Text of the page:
• Spatial Clustering and Manual-Assisted Optimization. Spatial clustering, which groups similar spatial objects into classes, is an important component of spatial data mining, and it can be used in the identification of areas of similar land usage in an Earth observation database or in merging regions with similar weather patterns, etc. [27]. Spatial clustering exceeds the ability of traditional multivariate cluster analysis technique. The two-step cluster method is a scalable cluster analysis algorithm designed to handle very large data sets, and it can handle both continuous and categorical variables. The two-step cluster analysis approach has the advantage of automatically determining the optimal number of clusters according to the clustering criterion with a rapid computation speed and less subjectivity and randomness. The two-step cluster analysis algorithm contains two stages: (1) preclustering and (2) hierarchical clustering. The precluster stage groups the respondents into several small clusters. The cluster stage uses the small clusters as input and groups them into larger clusters.
The spatial distribution maps of the six regionalizing indicators based on subwatersheds, shown in Figure 2(b), were selected and identified as input independent categorical (e.g., soil type) and continuous variables (e.g., elevation and slope), and then the two-step cluster analysis procedure was used to classify and group the six independent variables based on the log-likelihood distance measure and the Bayesian Information Criterion (BIC). However, according to only the results of automatic clustering, the spatial distribution of clusters could not meet the requirements of ecoregion delineation, because parts of the subwatersheds belonging to some clusters were scattered throughout the watershed or in other clusters, and the scattered subwatersheds could not form an independent aquatic ecoregion, so manually-assisted adjustments were required in accordance with the principle of proximity, and the scattered subwatersheds were manually grouped into adjacent clusters with large areas, then the level I aquatic ecoregions and level II aquatic subecoregions were obtained.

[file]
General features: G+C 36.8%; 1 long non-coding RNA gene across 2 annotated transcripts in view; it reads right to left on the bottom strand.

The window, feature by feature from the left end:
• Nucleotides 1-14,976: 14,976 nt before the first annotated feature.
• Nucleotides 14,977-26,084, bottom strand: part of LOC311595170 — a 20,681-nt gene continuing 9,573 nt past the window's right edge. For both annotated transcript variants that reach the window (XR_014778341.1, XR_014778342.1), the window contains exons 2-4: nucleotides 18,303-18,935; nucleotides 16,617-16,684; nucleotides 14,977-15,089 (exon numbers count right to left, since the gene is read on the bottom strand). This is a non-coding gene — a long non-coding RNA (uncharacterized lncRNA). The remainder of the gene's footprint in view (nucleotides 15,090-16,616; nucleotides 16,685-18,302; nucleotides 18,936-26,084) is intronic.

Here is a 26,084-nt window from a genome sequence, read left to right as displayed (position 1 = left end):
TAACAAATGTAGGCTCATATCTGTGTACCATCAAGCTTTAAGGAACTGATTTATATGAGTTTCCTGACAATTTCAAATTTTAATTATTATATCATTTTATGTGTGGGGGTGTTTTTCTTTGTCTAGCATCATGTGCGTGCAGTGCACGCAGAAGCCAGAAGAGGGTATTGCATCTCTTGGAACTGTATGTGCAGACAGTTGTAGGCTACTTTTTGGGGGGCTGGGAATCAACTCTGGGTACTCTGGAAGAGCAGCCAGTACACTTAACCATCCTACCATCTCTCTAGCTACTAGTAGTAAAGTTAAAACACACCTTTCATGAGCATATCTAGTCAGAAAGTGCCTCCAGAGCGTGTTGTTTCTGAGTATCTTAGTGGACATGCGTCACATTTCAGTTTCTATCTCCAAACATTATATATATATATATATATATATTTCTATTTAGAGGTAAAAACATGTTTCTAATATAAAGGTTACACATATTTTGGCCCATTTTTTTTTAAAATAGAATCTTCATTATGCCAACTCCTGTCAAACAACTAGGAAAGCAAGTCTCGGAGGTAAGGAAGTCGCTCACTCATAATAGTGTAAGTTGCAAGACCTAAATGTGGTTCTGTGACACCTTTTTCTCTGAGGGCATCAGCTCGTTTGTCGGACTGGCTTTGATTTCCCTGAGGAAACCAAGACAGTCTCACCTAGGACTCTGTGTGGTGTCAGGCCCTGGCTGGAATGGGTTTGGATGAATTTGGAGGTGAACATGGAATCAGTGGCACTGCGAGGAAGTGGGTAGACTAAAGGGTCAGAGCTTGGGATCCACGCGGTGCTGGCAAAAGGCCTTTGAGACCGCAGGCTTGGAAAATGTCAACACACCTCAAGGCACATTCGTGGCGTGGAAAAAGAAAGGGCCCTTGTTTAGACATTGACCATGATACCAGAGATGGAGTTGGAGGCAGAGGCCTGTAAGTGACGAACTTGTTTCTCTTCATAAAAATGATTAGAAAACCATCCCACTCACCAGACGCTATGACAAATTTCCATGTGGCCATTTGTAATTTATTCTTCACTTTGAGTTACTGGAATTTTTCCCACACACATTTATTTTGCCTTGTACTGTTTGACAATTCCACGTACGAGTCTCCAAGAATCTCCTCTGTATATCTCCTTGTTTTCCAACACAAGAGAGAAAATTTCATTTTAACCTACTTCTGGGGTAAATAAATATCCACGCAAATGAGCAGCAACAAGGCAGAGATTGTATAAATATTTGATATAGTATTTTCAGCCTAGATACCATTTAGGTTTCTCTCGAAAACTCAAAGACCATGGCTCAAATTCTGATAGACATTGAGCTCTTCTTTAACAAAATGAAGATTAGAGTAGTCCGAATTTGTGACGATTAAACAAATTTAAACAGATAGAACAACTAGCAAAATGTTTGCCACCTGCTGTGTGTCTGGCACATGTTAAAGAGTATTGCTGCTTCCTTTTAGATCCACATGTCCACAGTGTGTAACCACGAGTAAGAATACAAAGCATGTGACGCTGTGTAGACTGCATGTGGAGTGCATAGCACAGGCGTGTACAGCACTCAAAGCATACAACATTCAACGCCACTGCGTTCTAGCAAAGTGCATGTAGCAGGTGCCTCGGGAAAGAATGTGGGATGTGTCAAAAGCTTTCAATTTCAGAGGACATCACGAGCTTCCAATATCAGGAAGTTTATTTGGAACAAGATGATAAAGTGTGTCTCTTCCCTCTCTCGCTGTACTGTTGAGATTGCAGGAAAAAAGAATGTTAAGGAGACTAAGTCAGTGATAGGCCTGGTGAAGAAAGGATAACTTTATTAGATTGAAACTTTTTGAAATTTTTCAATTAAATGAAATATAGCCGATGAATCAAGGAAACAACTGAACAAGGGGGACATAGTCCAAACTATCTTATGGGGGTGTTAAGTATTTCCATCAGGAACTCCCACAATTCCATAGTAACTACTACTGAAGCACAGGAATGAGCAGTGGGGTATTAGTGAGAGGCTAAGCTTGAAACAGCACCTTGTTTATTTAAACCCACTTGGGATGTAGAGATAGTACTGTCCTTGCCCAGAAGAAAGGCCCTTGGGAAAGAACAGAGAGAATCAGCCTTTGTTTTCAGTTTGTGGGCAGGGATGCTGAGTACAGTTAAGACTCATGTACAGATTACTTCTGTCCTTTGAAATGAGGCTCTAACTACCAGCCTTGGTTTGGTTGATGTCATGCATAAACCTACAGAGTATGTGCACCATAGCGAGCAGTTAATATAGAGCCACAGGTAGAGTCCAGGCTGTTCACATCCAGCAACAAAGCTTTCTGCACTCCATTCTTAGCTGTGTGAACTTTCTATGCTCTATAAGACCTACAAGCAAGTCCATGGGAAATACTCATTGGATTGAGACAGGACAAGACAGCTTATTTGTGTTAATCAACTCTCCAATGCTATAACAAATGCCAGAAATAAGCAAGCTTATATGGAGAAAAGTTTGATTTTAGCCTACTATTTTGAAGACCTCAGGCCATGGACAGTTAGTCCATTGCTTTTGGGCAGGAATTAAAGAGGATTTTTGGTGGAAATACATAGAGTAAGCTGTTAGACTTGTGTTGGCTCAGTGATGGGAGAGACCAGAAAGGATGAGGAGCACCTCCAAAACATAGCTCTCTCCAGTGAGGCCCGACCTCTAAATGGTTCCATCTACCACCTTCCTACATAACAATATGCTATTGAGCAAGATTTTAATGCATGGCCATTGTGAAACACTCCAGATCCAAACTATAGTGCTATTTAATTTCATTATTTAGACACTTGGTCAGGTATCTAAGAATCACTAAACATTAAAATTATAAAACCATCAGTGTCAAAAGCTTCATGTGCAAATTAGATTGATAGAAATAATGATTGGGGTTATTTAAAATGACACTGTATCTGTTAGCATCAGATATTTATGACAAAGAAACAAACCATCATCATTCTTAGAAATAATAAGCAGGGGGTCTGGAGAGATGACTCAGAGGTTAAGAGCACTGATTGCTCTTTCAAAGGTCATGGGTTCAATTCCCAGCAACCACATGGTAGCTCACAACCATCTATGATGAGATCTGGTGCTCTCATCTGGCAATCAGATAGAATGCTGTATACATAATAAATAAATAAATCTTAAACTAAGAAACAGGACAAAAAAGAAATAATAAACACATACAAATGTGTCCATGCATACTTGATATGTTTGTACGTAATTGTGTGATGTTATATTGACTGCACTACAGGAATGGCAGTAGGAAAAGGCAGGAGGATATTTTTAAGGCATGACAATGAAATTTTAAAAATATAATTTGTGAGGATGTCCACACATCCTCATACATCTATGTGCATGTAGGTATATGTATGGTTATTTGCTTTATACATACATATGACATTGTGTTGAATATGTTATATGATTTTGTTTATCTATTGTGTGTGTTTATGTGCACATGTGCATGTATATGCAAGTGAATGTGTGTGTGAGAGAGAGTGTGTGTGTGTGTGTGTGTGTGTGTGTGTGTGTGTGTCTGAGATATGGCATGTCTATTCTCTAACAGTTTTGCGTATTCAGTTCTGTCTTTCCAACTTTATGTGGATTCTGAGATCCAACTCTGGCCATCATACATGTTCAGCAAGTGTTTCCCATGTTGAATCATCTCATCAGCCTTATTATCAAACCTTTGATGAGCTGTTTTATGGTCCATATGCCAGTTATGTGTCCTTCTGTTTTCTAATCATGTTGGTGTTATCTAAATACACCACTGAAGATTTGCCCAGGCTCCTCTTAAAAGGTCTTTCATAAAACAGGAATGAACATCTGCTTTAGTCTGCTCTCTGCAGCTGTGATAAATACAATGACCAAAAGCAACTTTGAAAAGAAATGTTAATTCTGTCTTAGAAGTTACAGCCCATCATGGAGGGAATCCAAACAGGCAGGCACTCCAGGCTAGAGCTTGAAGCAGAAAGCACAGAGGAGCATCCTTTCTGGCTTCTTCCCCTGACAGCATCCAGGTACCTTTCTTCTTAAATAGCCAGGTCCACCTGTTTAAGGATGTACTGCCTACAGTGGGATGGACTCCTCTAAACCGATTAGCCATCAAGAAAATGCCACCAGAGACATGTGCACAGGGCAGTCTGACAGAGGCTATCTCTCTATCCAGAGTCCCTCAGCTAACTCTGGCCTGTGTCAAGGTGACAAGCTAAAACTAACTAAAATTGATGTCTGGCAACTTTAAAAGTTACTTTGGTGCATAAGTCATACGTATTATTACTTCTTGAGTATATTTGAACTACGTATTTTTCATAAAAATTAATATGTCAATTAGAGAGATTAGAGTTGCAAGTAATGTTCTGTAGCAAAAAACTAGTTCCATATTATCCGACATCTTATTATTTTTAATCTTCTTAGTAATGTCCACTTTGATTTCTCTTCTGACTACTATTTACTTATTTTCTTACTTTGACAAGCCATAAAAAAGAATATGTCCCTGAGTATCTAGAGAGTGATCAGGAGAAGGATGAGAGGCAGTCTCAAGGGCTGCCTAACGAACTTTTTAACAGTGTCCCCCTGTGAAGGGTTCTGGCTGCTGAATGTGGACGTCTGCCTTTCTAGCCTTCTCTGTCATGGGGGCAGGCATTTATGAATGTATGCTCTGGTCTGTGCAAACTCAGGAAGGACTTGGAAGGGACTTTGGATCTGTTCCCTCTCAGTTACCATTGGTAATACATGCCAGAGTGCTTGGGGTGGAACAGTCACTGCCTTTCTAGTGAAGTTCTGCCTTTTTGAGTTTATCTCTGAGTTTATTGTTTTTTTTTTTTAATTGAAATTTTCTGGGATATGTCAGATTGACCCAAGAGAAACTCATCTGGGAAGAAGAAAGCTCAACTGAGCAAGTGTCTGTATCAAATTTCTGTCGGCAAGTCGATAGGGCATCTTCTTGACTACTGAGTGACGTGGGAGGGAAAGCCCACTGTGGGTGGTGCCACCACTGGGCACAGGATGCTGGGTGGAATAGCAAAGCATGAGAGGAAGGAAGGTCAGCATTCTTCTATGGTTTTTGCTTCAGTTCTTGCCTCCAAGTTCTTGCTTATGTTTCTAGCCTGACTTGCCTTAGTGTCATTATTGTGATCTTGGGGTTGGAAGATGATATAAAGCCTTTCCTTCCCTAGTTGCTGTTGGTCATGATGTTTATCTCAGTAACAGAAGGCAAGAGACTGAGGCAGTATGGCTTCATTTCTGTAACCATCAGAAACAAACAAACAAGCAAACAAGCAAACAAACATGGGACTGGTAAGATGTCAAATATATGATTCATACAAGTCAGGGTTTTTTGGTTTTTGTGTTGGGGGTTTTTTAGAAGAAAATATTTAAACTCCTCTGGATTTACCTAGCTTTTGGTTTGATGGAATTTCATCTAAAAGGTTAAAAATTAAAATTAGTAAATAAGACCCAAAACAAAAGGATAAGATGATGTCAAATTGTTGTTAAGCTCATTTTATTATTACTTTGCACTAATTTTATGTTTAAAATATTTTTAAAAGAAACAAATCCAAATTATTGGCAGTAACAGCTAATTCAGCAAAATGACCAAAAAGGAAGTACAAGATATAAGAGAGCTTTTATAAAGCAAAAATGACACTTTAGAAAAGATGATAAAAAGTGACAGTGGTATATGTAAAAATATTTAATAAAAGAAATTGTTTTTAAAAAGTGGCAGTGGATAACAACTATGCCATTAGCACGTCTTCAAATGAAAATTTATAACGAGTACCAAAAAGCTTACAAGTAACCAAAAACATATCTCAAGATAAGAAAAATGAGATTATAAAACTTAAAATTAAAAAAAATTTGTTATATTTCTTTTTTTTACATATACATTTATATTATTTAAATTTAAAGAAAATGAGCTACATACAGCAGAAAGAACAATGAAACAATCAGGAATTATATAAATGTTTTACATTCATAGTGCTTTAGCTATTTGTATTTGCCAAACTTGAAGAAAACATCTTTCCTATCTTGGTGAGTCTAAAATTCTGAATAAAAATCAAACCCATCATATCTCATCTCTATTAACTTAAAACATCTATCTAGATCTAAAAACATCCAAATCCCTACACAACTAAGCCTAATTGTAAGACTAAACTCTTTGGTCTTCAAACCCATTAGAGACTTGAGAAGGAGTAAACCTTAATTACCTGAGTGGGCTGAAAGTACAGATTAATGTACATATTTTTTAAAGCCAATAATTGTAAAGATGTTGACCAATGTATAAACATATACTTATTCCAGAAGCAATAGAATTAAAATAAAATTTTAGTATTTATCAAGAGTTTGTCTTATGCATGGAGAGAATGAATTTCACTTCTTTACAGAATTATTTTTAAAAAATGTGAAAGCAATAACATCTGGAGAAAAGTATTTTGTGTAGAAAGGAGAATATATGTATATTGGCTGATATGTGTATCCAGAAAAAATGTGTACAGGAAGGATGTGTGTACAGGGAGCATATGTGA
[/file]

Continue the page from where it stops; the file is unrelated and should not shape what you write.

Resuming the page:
2.6. Aquatic Life Survey and Evaluation

In this study, a total of seventy-eight water and benthos sampling sites were set and the sampling sites were randomly distributed in the main rivers, lakes and reservoirs. The water and benthos were sampled at the seventy-eight sampling sites in the Taihu Lake watershed on 20 April–10 May and 5–25 July 2010. The benthos samples were collected with 1/40 m2 improved Peterson grab devices. After the mud-like materials were removed with sixty mesh nylon screen and placed on white porcelain plates, all the benthic animal specimens were singled out by naked eye inspection, and then preserved in 10% formalin solution. In the laboratory, the specimens were identified to the lowest possible taxas level. After taxas the calculated and weighed, they eventually were converted into density per unit area and wet weight biomass. In this survey, the species and biomass of benthic animals were identified and determined by reference to the criterion of eutrophic lake survey edited by Jin and Tu [28]. A stratified random fish sampling design was used to cope with the uneven distribution of fishes. The multi-mesh gill nets had been designed and used for catching all types of freshwater fish species, and each gill net was composed of 12 different mesh-sizes ranging from 5 mm to 55 mm (knot to knot). Fish sampling was accomplished by reference to the EESTI standard (EVS-EN 14757:2005); more details on the criterion for water quality-sampling of fish with multi-mesh gillnets can be found in [29].
The aquatic ecological survey data were used to validate the rationality of the aquatic ecoregion delineation results. The involved aquatic life validation indicators mainly included fish and benthos in rivers, streams, reservoirs and lake in the Taihu Lake watershed. The fish indicators mainly included the dominant species of fish, while the benthos indicators included mainly density, biomass, dominant species, Shannon-Wiener diversity index H′, Margalef species richness index D, Pielou evenness index J and ecological dominance λ. The Shannon-Wiener diversity index H′, Margalef species richness index D, Pielou evenness index J and ecological dominance λ can be, respectively, expressed as [30,31]:
H = - i = 1 s P i ln P i
D = ( s - 1 ) / ln N
J = H / log 2 s
λ = i = 1 s N i ( N i - 1 ) / N ( N - 1 )